Getting a toddler out the door to go to daycare, preschool, the grocery store, wherever is no easy feat. Same goes for getting them upstairs for a bath or to the table for lunch—and let’s not even get started on bedtime!
They’re always too engrossed in racing their cars or having too much fun playing dress up to care one iota about the fact that you’re already running late or that their food is getting cold.
And did I mention they’re the little kings and queens of stall tactics?
We recently started noticing that one of the only times my 2-year-old would throw a tantrum was when we insisted it was time to transition to a new activity and he had absolutely zero interest in doing so.
I can’t say I blamed him—what toddler wants to stop decorating the dishwasher with magnets for something as mundane as bathing or eating or running errands?
But even so, baths must be taken, food must be eaten, and errands must be run.
So a few weeks ago we started implementing this little trick for helping toddlers transition between activities, and it has made a world of difference in our home!
A Simple Trick for Helping Toddlers Transition Between Activities—Use a Timer!
Part of the issue, I discovered, was that we were often saying things like:
“You have two more minutes to play before we need to sit down and eat.”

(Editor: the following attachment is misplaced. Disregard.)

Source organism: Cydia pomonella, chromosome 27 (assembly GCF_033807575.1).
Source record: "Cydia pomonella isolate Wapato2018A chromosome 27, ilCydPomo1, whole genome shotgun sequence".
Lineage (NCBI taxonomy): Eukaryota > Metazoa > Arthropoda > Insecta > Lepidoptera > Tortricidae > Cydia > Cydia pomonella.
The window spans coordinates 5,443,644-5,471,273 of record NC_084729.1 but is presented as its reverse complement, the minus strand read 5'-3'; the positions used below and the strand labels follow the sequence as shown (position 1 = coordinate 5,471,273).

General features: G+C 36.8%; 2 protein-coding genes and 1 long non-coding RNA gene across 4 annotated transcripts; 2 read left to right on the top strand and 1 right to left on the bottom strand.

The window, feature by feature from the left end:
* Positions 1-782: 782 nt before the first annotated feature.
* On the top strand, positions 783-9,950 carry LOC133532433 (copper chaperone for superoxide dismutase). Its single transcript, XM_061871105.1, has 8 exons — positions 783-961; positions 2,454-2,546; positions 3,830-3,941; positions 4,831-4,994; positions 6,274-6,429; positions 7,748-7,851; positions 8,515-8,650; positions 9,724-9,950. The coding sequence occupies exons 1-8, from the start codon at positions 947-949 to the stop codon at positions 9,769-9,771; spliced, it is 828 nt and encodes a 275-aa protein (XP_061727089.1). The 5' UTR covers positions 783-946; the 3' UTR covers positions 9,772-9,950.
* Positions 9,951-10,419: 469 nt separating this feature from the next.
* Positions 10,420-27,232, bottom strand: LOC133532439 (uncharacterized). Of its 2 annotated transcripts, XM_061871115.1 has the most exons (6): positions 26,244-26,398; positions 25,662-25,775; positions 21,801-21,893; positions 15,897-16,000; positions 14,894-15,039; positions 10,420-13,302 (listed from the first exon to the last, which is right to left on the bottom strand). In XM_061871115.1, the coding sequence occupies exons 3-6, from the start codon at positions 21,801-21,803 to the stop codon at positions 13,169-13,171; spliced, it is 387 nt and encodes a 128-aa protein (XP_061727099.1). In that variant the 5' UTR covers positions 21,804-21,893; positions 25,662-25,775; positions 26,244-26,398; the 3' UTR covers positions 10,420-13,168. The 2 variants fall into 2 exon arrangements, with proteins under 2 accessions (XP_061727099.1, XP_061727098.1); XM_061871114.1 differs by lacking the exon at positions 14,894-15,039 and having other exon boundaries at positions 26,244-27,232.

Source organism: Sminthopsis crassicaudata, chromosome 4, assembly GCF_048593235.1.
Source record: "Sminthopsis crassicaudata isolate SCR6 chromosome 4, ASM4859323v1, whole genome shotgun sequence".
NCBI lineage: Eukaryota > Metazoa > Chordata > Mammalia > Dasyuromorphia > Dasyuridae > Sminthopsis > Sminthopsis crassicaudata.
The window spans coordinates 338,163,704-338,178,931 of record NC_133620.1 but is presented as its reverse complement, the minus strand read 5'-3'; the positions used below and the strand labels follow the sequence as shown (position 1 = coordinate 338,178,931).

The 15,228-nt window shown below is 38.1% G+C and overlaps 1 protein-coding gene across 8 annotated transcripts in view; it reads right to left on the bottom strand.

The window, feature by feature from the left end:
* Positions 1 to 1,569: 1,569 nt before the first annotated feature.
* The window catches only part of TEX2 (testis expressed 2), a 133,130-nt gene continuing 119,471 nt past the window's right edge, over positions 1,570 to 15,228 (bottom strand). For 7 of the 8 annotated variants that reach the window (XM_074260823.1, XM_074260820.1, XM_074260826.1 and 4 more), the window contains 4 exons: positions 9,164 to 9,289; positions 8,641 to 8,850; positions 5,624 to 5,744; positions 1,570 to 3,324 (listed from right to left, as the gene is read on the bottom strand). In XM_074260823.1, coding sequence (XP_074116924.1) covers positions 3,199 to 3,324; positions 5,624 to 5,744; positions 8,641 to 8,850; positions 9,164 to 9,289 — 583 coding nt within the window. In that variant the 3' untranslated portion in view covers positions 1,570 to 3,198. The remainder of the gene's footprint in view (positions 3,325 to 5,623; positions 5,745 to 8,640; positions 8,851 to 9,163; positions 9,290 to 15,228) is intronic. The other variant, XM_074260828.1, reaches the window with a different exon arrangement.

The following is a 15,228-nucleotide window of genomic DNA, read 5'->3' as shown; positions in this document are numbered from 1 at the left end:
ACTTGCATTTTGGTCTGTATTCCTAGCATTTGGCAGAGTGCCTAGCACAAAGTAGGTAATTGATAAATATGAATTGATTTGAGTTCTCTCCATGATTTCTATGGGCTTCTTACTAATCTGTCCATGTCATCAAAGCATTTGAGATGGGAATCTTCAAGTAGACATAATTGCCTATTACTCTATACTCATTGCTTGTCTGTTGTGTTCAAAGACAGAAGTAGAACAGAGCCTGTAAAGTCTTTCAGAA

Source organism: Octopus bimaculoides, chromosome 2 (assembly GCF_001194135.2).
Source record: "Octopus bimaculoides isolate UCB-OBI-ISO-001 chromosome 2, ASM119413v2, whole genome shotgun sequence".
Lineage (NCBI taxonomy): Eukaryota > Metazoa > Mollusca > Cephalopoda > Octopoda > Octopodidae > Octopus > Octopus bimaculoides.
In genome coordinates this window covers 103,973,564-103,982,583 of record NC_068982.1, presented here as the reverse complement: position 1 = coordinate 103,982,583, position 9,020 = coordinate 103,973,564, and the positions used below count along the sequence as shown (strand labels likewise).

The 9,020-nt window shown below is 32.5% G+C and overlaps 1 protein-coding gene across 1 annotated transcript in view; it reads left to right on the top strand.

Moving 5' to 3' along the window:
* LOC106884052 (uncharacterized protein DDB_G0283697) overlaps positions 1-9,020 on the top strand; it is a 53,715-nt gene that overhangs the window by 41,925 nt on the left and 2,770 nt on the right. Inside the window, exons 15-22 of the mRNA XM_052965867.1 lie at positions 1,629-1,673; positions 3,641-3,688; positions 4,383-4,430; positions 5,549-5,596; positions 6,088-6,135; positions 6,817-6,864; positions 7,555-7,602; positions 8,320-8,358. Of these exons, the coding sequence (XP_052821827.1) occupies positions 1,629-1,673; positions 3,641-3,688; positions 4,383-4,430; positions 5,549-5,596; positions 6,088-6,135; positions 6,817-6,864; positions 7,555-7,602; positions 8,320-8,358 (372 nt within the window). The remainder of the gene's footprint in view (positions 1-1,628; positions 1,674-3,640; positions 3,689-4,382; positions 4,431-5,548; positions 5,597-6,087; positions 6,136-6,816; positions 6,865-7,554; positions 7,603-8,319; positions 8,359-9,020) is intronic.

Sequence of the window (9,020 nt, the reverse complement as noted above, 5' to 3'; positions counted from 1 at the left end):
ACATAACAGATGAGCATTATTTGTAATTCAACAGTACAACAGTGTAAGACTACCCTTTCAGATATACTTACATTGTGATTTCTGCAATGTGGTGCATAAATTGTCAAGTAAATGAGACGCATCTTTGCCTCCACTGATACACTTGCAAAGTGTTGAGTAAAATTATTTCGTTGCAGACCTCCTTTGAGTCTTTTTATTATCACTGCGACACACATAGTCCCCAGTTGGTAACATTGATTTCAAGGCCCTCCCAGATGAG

“Half an hour until bedtime!”
“Hurry up, we’re already running ten minutes late.”
Which all mean exactly ZILCH to the 2 and 3-year-old set, who, you know, can’t tell time yet.
So we invested in this helpful little timer, which not only keeps track of how much time is left before we need to transition to a new activity, but also gives my son a visual cue of just how much time it is—a lot or a little.
My son grasped the concept very quickly, and almost immediately our experience with transitions improved.
I think it works partially because the act of setting the timer serves as a warning that a transition is coming up soon, and partially because he likes that it’s his timer. These days he actually asks us to set it—”You set my timer please, Mommy?” he’ll request before we head to the basement to play for a few minutes before lunch—or he’ll practice his numbers while he sets it himself!
Here are some timers to check out. The first is the one we use, but there are lots of other kid-friendly options!
Time Timer, 3 Inch (other sizes available, too)
One important caveat: The effectiveness of this strategy (like most parenting tips) is highly dependent on your child’s unique personality. My toddler already seems pretty Type-A—a chip off the old block, I guess!—so he thrives on this sort of thing.
But some children respond to timers with anger, anxiety, or frustration, so keep that in mind and stop using it if it’s not helping. The phrase “Know Thy Child” is as applicable here as it always is.
Do/did your young kids find it tough to transition between activities?
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